sirlarkins
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    Broadly speaking, every traditional role-playing game has some sort of system for tracking the health and well-being of its characters. Classically, as in Dungeons & Dragons, these are expressed as Hit Points. Other systems such as Savage Worlds or Vampire: The Masquerade use some sort of qualitative wound mechanic. For the purposes of this article, which will compare the relative merits of each approach, we’ll call the former approach Tink-Tink-Boom (or TTB for short) and the latter the Death Spiral.  ...READ MORE

    With each passing Storytellers Vault Roundup, it seems, we have more news to announce regarding favorite lines being opened up for development. In the wake of recent Werewolf: The Apocalypse and Mind’s Eye Theatre announcements, we now have Mage: The Ascension soon to join the ranks as well.  ...READ MORE

    This month's Storytellers Vault Roundup takes a look at a pair of setting sourcebooks for Vampire: The Masquerade, but we start with a quick follow-up product to last month's announcement regarding Werewolf: The Apocalypse being opened up for development.

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    In addition to the usual roundup of interesting products available in the program, this month's Storytellers Vault Roundup brings an announcement long awaited by fans of the World of Darkness.

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    Welcome to this month's Storyteller's Vault Roundup! The Vault has been anything but quiet, and there's a lot to catch up on, so let's dive in, shall we?

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    Welcome once more to our monthly roundup of offerings from the Statosphere, the community-generated content portal for the Unknown Armies RPG. This month, we're breaking from tradition to look at just one product...and it's a doozy.

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    The concept of player agency is a central pillar of all role-playing games. It is a balancing factor against the omnipotent, omniscient Game Master. For the purposes of this article, we will be focusing on the smaller-scale application of player agency and the role of game mechanics that negate or modify such agency.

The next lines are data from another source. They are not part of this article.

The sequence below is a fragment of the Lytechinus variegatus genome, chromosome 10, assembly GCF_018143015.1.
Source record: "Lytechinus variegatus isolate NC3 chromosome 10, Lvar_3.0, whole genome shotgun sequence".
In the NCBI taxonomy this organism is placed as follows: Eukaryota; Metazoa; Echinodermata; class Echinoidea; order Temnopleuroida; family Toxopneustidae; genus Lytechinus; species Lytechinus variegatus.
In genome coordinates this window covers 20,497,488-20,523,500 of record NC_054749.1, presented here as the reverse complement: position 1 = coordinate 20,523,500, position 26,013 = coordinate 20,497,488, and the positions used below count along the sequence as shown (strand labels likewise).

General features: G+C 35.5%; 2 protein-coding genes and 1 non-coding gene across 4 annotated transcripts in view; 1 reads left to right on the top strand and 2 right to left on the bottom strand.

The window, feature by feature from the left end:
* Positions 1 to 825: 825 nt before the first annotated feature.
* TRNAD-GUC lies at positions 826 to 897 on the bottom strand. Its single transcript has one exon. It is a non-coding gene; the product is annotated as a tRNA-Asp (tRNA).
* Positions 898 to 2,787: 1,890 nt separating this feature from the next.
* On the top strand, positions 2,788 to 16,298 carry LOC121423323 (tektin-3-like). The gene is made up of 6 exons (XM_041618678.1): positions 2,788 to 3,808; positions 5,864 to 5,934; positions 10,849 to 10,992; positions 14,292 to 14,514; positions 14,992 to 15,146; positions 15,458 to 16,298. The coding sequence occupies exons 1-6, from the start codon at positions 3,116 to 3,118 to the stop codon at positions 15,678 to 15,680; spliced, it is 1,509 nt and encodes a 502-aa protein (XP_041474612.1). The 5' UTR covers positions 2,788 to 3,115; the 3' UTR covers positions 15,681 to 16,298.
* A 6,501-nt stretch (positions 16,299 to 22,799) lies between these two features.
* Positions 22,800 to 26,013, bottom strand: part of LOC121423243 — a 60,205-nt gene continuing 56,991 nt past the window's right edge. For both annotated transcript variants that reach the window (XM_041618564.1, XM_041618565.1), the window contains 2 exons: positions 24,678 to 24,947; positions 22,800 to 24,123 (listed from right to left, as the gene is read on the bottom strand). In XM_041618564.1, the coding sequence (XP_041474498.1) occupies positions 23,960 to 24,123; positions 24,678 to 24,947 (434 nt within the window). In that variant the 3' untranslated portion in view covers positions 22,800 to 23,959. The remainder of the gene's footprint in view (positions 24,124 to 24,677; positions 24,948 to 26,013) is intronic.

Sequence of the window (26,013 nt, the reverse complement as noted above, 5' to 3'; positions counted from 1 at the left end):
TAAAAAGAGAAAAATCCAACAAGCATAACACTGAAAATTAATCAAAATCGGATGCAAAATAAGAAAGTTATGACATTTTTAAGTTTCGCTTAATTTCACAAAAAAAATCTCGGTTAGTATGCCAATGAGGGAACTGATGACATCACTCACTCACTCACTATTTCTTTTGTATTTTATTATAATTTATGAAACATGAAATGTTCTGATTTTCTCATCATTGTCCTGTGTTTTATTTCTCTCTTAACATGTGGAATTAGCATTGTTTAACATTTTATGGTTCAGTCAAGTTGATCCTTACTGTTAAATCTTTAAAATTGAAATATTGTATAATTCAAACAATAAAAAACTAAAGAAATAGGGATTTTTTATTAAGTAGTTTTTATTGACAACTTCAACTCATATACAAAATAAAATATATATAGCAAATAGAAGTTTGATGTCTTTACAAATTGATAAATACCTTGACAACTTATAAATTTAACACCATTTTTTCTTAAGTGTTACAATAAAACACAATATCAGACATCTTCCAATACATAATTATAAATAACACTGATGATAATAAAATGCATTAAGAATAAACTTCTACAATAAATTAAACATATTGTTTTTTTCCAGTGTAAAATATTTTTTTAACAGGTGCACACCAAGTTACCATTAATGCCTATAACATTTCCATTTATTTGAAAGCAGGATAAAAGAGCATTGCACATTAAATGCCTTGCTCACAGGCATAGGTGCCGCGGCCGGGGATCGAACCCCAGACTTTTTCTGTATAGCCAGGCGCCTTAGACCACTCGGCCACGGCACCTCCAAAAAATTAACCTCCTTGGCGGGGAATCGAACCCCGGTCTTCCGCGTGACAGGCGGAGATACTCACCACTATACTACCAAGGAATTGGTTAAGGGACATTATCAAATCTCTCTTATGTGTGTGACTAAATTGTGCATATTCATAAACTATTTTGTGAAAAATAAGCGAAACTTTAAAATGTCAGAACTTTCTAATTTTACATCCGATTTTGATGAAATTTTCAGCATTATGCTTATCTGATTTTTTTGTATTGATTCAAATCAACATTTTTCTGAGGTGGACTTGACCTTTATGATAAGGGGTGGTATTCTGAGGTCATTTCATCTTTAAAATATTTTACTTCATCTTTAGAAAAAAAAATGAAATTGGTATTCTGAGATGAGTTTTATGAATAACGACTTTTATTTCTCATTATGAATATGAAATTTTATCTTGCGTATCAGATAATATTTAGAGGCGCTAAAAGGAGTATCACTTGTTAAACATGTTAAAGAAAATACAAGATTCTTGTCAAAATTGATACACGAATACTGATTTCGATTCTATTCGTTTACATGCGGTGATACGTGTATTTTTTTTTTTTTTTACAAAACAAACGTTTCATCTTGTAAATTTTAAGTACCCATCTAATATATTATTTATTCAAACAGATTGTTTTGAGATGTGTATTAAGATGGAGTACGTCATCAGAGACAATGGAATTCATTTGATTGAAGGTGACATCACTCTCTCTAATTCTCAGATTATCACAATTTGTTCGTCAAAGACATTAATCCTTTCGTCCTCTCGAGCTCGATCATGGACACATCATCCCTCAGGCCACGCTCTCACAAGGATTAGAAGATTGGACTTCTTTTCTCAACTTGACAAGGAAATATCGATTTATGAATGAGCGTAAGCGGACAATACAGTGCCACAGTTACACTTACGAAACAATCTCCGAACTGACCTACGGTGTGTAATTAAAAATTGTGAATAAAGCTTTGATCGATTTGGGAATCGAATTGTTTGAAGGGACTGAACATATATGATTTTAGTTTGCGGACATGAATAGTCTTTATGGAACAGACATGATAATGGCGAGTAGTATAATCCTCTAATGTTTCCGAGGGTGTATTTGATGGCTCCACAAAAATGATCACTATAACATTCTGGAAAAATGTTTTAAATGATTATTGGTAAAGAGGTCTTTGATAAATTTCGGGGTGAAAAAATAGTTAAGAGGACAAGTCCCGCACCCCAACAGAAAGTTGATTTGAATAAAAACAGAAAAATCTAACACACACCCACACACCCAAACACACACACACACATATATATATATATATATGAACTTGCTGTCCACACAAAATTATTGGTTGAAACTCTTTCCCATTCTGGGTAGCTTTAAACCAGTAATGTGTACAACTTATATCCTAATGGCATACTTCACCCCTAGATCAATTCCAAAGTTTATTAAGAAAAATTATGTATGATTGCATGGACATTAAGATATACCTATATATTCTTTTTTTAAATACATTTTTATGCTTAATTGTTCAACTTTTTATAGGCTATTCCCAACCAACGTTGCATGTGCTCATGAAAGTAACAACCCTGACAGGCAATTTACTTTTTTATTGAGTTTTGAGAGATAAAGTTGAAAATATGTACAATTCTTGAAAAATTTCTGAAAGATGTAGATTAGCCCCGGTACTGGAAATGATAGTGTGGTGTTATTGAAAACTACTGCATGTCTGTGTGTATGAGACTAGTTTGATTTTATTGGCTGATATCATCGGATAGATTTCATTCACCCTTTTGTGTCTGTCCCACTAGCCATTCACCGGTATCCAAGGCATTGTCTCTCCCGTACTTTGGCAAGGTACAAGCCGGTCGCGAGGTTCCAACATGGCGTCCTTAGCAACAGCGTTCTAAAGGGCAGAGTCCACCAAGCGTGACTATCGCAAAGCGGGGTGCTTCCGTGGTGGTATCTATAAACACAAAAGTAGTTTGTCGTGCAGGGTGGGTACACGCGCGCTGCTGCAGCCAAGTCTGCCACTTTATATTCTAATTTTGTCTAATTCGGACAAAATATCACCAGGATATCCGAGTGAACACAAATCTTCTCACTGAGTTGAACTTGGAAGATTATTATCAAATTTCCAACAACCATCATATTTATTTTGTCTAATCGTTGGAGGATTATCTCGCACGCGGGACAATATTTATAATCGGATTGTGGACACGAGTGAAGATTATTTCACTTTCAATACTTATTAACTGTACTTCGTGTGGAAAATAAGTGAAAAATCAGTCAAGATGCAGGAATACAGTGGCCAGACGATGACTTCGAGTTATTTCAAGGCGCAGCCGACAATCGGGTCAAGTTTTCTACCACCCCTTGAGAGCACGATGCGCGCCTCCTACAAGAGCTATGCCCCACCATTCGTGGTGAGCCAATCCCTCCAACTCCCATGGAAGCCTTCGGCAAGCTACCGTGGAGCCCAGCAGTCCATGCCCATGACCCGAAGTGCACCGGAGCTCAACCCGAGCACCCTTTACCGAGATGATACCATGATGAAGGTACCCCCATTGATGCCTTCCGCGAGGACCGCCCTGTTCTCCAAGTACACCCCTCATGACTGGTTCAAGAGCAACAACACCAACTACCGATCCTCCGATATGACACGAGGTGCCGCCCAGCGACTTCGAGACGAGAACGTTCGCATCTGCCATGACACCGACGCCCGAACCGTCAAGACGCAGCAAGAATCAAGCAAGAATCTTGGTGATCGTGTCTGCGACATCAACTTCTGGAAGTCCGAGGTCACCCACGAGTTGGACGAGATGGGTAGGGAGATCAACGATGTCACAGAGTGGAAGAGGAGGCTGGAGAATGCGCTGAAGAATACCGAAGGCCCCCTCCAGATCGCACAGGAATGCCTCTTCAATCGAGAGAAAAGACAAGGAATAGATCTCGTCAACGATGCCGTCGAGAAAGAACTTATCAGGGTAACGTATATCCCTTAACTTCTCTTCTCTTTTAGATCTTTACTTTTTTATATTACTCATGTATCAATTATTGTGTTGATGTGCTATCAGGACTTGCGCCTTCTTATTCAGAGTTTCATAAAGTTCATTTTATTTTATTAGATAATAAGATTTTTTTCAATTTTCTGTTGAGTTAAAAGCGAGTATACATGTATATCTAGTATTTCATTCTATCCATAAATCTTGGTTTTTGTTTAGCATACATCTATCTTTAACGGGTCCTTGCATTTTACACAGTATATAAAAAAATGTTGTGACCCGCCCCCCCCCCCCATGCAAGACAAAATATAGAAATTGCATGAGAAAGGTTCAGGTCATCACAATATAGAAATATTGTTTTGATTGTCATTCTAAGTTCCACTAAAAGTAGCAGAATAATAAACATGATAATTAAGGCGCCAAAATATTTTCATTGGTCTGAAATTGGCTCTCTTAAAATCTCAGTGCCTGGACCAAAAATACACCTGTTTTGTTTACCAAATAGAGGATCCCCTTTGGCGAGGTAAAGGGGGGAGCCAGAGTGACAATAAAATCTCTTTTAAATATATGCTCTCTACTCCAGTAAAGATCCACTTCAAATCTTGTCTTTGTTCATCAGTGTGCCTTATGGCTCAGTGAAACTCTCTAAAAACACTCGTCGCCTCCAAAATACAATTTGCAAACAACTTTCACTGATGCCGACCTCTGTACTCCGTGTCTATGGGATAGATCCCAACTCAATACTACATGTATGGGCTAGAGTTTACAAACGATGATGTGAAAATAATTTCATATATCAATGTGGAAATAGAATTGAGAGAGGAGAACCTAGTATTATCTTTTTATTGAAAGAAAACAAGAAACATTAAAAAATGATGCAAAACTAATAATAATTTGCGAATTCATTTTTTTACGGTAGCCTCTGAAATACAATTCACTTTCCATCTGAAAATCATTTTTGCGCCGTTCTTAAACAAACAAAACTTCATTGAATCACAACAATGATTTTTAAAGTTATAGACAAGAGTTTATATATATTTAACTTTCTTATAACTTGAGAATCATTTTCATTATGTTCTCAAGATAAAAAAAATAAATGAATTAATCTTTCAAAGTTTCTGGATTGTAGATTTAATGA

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    Welcome to this month’s Storyteller’s Vault Roundup! As with the last couple updates, we bring you more exciting news as the Vault continues to expand to encompass other Vampire-related game lines.

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    Welcome once more to our monthly roundup of offerings from the Statosphere, the community-generated content portal for the Unknown Armies RPG. This month, we're taking a look at a trio of titles to drop into—or even kick off—your campaigns.

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    Welcome once more to our monthly roundup of offerings from the Statosphere, the community-generated content portal for the Unknown Armies RPG. This month, we're taking a look at a trio of new systems of magick.

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    Welcome to this month's Storyteller's Vault Roundup! This time around we have more exciting news to share for fans of alternate Vampire: The Masquerade settings, and we'll be taking a look at the products coming out from Josh Heath and his team at High Level Games.